South African leader gets first part of corruption report

International

JOHANNESBURG (AP) — South African President Cyril Ramaphosa has received the first part of a report on corruption from a judicial investigation into President Jacob Zuma’s tenure from 2009 to 2018.

Receiving the report, Ramaphosa described it as a “defining moment” in South Africa’s fight against corruption. He said it would help to restore “the integrity, credibility and capability of our institutions, but more importantly, our government.”

The result of three years of investigations, the report is expected to detail the extent of corruption in government and state-owned companies.

Chaired by Deputy Chief Justice Raymond Zondo, the commission is expected to make recommendations to Ramaphosa, including possible prosecution of those implicated in wrong-doing.

“We have a collective responsibility to ensure that the findings and recommendations of the commission not only mark a decisive break with the corrupt practices of the past, but that they provide the foundation for greater transparency, accountability and ethical conduct within all state institutions and across society,” said Ramaphosa.

He thanked whistleblowers and journalists for providing evidence to the investigation “often at great risk and cost to themselves.”

The report has been made public but Ramaphosa said his government will have to study all three parts and will only be able to comment on it at the end of June.

According to Zondo, the first part of the report handed over on Tuesday deals with allegations of corruption and mismanagement at South African Airways, the country’s state-owned airline which has run up massive debts and has received government subsidies and bailouts.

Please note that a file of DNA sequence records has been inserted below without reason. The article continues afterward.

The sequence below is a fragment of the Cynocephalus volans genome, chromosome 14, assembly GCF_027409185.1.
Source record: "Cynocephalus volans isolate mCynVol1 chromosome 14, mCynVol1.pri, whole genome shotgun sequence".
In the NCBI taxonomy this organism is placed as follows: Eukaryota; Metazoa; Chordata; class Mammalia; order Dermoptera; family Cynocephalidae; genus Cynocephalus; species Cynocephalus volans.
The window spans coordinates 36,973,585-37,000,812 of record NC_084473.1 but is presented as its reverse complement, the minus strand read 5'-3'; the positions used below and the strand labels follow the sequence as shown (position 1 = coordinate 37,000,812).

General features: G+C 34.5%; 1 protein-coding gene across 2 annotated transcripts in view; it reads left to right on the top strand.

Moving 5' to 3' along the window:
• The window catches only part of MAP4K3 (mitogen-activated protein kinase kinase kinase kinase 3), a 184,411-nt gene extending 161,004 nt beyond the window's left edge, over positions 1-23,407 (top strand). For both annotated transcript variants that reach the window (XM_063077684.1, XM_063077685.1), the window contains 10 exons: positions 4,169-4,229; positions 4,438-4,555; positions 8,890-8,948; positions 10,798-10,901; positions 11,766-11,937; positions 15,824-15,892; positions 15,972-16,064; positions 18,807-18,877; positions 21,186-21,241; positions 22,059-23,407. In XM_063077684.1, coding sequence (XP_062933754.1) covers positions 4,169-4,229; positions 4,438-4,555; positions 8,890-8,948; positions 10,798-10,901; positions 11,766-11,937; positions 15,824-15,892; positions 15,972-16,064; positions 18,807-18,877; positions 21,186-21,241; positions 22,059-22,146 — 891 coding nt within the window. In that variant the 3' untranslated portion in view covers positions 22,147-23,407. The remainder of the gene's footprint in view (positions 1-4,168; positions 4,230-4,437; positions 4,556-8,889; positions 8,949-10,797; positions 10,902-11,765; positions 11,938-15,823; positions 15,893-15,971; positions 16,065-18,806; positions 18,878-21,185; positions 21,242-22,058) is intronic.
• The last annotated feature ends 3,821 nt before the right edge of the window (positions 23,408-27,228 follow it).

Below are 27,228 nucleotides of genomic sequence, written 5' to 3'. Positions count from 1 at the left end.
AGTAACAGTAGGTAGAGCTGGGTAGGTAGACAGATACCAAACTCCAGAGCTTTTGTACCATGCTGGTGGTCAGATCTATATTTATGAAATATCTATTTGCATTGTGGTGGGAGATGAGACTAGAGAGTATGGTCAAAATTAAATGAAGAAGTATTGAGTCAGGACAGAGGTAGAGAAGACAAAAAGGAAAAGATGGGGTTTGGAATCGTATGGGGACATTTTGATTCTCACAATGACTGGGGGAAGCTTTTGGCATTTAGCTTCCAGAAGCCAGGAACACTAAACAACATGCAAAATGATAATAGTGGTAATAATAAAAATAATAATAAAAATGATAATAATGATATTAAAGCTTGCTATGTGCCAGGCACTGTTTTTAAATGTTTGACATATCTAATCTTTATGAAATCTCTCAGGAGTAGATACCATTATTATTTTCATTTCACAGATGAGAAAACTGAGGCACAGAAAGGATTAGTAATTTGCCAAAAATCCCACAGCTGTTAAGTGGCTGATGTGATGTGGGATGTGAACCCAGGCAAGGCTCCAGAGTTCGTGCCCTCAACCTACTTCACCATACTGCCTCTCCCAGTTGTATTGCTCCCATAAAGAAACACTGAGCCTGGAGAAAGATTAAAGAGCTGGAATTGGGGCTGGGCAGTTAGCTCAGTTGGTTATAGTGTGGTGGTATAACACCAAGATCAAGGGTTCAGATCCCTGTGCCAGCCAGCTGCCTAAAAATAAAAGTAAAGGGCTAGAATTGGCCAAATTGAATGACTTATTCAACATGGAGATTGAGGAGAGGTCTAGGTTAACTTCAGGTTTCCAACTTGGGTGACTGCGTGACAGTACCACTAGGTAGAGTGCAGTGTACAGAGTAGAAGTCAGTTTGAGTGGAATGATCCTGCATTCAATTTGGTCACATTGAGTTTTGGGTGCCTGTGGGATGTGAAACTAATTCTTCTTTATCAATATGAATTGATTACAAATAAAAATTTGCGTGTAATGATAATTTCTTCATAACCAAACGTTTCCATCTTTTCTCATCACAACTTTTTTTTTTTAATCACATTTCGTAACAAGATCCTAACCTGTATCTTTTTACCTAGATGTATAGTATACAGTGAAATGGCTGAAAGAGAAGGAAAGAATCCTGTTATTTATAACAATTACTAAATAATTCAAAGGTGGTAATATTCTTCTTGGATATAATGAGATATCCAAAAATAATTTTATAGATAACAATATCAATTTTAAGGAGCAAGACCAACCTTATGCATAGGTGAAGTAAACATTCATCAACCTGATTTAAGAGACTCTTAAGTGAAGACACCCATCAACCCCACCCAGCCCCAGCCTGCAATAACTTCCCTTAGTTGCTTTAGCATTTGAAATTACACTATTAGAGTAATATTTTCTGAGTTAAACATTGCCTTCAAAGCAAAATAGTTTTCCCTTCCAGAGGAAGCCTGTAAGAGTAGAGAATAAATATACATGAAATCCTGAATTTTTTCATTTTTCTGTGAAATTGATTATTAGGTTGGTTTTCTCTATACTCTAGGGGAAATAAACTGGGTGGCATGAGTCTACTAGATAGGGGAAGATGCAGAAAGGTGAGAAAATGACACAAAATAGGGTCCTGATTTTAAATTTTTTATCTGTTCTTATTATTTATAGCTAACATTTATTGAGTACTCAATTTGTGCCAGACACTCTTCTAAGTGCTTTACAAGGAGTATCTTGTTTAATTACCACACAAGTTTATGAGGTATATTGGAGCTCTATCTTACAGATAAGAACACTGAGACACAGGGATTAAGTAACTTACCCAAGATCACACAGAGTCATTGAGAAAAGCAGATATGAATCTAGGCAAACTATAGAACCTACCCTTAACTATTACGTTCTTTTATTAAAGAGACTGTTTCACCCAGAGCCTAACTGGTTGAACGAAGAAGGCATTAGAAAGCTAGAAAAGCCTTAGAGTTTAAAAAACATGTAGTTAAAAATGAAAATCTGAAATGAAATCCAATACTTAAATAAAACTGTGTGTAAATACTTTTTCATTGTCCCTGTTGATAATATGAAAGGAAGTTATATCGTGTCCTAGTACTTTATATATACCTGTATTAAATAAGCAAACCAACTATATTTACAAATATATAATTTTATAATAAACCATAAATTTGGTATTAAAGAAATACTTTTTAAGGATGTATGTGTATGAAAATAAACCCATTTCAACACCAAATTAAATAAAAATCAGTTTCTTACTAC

The second part of the report will deal with state contracts and sponsorships from government departments and state-owned enterprises to the now-defunct New Age newspaper.

The last part will focus on allegations of corruption at the South African Revenue Services, the country’s tax revenue service.

The judicial inquiry has uncovered evidence of what South Africans call “state capture,” how Zuma and his associates including the Gupta family of businessmen allegedly influenced the awarding of lucrative state contracts.

Testimony including from Cabinet ministers and top officials have directly implicated Zuma in corrupt schemes, including allowing the Gupta family to influence his cabinet appointments.

Zuma refused to obey a court order to appear before the commission and answer questions under oath. He was sentenced to 15 months in prison for defying the court order. He was imprisoned in July, triggering rioting and destruction of property in which more than 300 people were killed. In September Zuma, 79, was released on medical parole for an undisclosed ailment. A court has ruled that the medical parole was invalid and that Zuma should return to prison. Zuma is appealing that decision.

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